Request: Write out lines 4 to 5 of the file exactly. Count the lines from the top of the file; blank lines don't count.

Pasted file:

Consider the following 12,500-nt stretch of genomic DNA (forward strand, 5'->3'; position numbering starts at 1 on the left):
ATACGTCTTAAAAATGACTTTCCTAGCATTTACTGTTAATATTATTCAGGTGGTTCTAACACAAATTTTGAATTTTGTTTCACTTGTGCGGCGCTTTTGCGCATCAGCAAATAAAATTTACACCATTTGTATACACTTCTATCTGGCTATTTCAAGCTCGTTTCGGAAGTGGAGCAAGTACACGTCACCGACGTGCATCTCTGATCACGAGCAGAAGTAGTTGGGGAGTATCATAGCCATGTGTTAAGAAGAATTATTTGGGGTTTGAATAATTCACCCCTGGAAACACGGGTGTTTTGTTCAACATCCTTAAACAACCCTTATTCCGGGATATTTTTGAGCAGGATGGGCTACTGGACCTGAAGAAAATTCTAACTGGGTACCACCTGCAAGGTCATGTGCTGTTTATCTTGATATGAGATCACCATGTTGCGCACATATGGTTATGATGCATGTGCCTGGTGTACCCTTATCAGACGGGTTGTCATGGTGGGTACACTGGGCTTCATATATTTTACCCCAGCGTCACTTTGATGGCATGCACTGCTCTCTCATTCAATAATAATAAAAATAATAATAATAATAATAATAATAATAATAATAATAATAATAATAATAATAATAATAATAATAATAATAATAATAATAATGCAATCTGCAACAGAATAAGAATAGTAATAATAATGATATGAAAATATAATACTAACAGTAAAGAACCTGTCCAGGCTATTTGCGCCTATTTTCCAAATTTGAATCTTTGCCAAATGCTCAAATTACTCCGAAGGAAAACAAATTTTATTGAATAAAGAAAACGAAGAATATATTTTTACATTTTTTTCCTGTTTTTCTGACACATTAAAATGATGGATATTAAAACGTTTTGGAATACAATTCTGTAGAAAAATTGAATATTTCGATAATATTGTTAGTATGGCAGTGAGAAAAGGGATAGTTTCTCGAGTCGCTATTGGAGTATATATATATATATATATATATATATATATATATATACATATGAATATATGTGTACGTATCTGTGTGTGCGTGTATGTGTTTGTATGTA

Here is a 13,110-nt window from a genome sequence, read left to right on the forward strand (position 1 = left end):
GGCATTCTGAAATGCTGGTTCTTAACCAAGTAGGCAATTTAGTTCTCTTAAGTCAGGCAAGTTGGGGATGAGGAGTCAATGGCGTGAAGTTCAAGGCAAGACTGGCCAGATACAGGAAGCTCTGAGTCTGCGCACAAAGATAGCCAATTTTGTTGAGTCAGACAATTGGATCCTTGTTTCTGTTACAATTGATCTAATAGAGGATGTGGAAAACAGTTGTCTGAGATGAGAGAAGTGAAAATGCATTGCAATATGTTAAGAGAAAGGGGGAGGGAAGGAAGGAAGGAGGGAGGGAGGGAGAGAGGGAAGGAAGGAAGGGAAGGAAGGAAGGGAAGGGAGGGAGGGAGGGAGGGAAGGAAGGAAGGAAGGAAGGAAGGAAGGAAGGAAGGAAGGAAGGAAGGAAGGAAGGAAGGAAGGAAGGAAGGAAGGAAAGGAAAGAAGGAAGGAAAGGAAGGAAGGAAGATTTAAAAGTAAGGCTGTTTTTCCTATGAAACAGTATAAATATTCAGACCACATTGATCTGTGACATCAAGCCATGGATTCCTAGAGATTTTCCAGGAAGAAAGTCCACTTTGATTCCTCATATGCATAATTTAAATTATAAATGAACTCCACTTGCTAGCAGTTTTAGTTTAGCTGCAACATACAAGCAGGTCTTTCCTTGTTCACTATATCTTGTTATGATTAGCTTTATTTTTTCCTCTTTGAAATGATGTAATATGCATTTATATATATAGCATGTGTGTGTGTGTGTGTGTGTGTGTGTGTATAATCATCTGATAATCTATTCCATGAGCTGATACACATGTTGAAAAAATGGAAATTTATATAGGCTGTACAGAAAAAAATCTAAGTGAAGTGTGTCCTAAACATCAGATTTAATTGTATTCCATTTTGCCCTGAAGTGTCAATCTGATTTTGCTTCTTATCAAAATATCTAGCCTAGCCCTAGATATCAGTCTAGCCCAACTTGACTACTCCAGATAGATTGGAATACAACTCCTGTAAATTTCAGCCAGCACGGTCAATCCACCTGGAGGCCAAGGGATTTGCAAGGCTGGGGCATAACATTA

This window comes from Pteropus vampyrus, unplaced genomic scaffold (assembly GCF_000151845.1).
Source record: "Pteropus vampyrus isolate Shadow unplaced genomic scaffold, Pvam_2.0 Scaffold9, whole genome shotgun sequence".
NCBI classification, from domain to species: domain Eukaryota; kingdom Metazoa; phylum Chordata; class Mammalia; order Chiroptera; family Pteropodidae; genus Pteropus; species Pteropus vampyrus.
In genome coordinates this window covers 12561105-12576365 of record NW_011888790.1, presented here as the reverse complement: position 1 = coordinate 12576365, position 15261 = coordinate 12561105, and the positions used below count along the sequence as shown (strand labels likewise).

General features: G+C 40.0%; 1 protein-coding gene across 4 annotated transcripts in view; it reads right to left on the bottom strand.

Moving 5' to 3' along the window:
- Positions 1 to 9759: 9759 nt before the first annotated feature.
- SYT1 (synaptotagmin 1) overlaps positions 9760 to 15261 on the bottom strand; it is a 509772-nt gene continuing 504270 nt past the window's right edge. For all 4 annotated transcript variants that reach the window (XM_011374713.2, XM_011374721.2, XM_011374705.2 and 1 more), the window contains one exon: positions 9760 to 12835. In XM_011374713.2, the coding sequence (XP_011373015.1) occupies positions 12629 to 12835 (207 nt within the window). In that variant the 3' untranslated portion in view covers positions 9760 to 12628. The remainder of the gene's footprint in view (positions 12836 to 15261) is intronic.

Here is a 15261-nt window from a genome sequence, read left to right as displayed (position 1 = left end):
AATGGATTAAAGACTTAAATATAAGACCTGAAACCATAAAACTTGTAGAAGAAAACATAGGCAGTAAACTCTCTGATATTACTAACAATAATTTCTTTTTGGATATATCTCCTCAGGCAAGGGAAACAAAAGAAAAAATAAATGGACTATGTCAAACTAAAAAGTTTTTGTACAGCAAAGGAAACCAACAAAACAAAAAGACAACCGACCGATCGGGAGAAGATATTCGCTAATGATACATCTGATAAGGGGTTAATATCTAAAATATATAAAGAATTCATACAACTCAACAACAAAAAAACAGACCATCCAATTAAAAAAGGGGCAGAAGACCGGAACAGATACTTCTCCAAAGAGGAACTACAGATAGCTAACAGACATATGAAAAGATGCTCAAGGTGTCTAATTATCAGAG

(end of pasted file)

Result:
GGCATTCTGAAATGCTGGTTCTTAACCAAGTAGGCAATTTAGTTCTCTTAAGTCAGGCAAGTTGGGGATGAGGAGTCAATGGCGTGAAGTTCAAGGCAAGACTGGCCAGATACAGGAAGCTCTGAGTCTGCGCACAAAGATAGCCAATTTTGTTGAGTCAGACAATTGGATCCTTGTTTCTGTTACAATTGATCTAATAGAGGATGTGGAAAACAGTTGTCTGAGATGAGAGAAGTGAAAATGCATTGCAATATGTTAAGAGAAAGGGGGAGGGAAGGAAGGAAGGAGGGAGGGAGGGAGAGAGGGAAGGAAGGAAGGGAAGGAAGGAAGGGAAGGGAGGGAGGGAGGGAGGGAAGGAAGGAAGGAAGGAAGGAAGGAAGGAAGGAAGGAAGGAAGGAAGGAAGGAAGGAAGGAAGGAAGGAAGGAAGGAAAGGAAAGAAGGAAGGAAAGGAAGGAAGGAAGATTTAAAAGTAAGGCTGTTTTTCCTATGAAACAGTATAAATATTCAGACCACATTGATCTGTGACATCAAGCCATGGATTCCTAGAGATTTTCCAGGAAGAAAGTCCACTTTGATTCCTCATATGCATAATTTAAATTATAAATGAACTCCACTTGCTAGCAGTTTTAGTTTAGCTGCAACATACAAGCAGGTCTTTCCTTGTTCACTATATCTTGTTATGATTAGCTTTATTTTTTCCTCTTTGAAATGATGTAATATGCATTTATATATATAGCATGTGTGTGTGTGTGTGTGTGTGTGTGTGTATAATCATCTGATAATCTATTCCATGAGCTGATACACATGTTGAAAAAATGGAAATTTATATAGGCTGTACAGAAAAAAATCTAAGTGAAGTGTGTCCTAAACATCAGATTTAATTGTATTCCATTTTGCCCTGAAGTGTCAATCTGATTTTGCTTCTTATCAAAATATCTAGCCTAGCCCTAGATATCAGTCTAGCCCAACTTGACTACTCCAGATAGATTGGAATACAACTCCTGTAAATTTCAGCCAGCACGGTCAATCCACCTGGAGGCCAAGGGATTTGCAAGGCTGGGGCATAACATTA

This window comes from Pteropus vampyrus, unplaced genomic scaffold (assembly GCF_000151845.1).